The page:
As I struggle to become more comfortable with “public” writing, there is one aspect of my blog with which I am pleased: the title. Although “Campus Recreation Reconsidered” is not the catchiest title I’ve seen, still it represents the rekindling of excitement and interest in my chosen profession that began about four years ago.
Since I started working in Campus Recreation over 25 years ago, I’ve gotten a sense that those outside the profession think that what I do is little more than throwing a basketball out on a court and letting kids play. And honestly, for many years my main goal was just to provide an outlet for college students to be able to pursue their recreational interests and have fun.
Then the National Intramural and Recreational Sports Association (NIRSA) published “The Value of Recreational Sports in Higher Education,” which showed that “participation in recreational sports programs and activities is a key determinant of college satisfaction, success, recruitment, and retention.” That’s when the conversation really started to change. Terms like “intentional learning” and “assessment”—words that I had never heard associated with my profession—started popping up at conferences. And I started paying attention.
Then two things happened that has set my course for the last four years. First, I attended a NIRSA educational session on Student Learning Outcomes, presented by Dr. George Brown from the University of Alabama. During his presentation he talked about the different areas within Campus Recreation where learning can take place, and the importance to identify these areas, establish expected learning outcomes, and assess those outcomes. During this session he also mentioned the book, “Learning Reconsidered 2.” Dr. Brown’s session intrigued me, so when I returned from the conference, I ordered and read “Learning Reconsidered 2.” (You can read the whole book at this link.) I was inspired.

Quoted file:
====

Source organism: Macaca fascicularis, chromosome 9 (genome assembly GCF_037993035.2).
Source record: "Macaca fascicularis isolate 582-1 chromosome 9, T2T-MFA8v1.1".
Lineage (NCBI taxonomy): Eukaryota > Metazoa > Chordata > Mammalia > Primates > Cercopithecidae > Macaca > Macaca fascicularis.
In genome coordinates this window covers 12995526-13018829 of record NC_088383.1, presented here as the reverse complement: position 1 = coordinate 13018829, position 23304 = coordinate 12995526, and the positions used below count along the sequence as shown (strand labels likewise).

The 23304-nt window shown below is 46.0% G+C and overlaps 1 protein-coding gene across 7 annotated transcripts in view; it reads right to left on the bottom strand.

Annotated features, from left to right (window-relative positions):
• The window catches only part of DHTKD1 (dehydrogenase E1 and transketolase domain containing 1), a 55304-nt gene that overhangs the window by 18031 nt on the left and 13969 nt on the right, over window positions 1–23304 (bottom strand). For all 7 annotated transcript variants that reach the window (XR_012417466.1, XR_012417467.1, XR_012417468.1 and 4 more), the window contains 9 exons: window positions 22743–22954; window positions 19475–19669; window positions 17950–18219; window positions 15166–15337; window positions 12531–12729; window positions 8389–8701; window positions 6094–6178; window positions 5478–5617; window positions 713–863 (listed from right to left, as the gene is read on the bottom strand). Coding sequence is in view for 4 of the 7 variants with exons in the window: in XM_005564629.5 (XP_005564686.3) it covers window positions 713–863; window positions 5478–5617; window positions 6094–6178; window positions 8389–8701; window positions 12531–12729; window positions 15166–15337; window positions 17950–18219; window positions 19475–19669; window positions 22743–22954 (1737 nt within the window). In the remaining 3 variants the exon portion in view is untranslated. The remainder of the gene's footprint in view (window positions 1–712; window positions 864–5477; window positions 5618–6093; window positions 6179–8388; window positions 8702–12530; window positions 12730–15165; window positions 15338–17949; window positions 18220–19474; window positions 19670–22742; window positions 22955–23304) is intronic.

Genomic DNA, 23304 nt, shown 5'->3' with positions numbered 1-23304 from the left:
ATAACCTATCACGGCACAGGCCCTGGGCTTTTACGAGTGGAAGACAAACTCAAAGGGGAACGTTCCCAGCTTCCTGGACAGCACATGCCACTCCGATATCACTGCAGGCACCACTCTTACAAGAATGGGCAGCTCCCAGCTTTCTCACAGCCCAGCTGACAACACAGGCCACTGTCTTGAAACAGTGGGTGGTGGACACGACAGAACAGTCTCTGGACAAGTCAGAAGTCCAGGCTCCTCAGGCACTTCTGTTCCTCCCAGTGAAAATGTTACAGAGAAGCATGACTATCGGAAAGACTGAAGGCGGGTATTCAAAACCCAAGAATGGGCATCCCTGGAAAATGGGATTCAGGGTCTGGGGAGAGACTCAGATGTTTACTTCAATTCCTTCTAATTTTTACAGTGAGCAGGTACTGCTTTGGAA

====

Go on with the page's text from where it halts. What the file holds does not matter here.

That’s when the second thing happened to set my course. Right after I finished reading the book, my boss sent an email to the Campus Recreation professional staff asking for volunteers to serve on a Student Affairs Assessment Committee. I jumped at the chance (my Campus Rec colleagues like to say I “dove on the grenade”).
During the first year, everyone on the committee struggled through what for us was uncharted territory. Most on the committee had not conducted any kind of formal assessments in our areas. We confused “operational assessment” with “student learning outcomes.” We asked for advice from our university’s assessment office, and they seemed almost as lost as we were in trying to determine learning outcomes for non-academic departments. Over the next several years we muddled through the frustration of trying to cram our square peg of “academic support units” into the round hole of student learning outcomes. But we’ve slowly gained understanding, and we’ve continued to pursue intentional assessment within our departments. And even though I’m still not very good at it, I’ve found that I love it.
I know that studies have shown that participation in recreational sports has value for college students. So now the question that I strive to answer every day is this: does my recreation department’s programs and services have value for our students? This question has led me to pursue different ways to assess my own area of facilities management to see if this is true. I have developed a Graduate Assistant Development Program, where I have established learning outcomes and hope to show that by working as a facilities graduate assistant, my students will gain the knowledge and skills necessary to succeed in a professional job. Assessing outcomes for experiential learning has been a challenge, so requiring my GAs to write reflective blogs is my latest attempt to use indirect measures to show that learning has taken place. And I’ve joined them in blogging, for my own professional development.
So that “grenade” that I fell on has turned out to be my phoenix. My enthusiasm for my department and my profession is renewed daily. I understand, support, and contribute to the process of looking at our programs and services through the lens of how they help us to accomplish our mission. Campus Recreation, reconsidered. Indeed.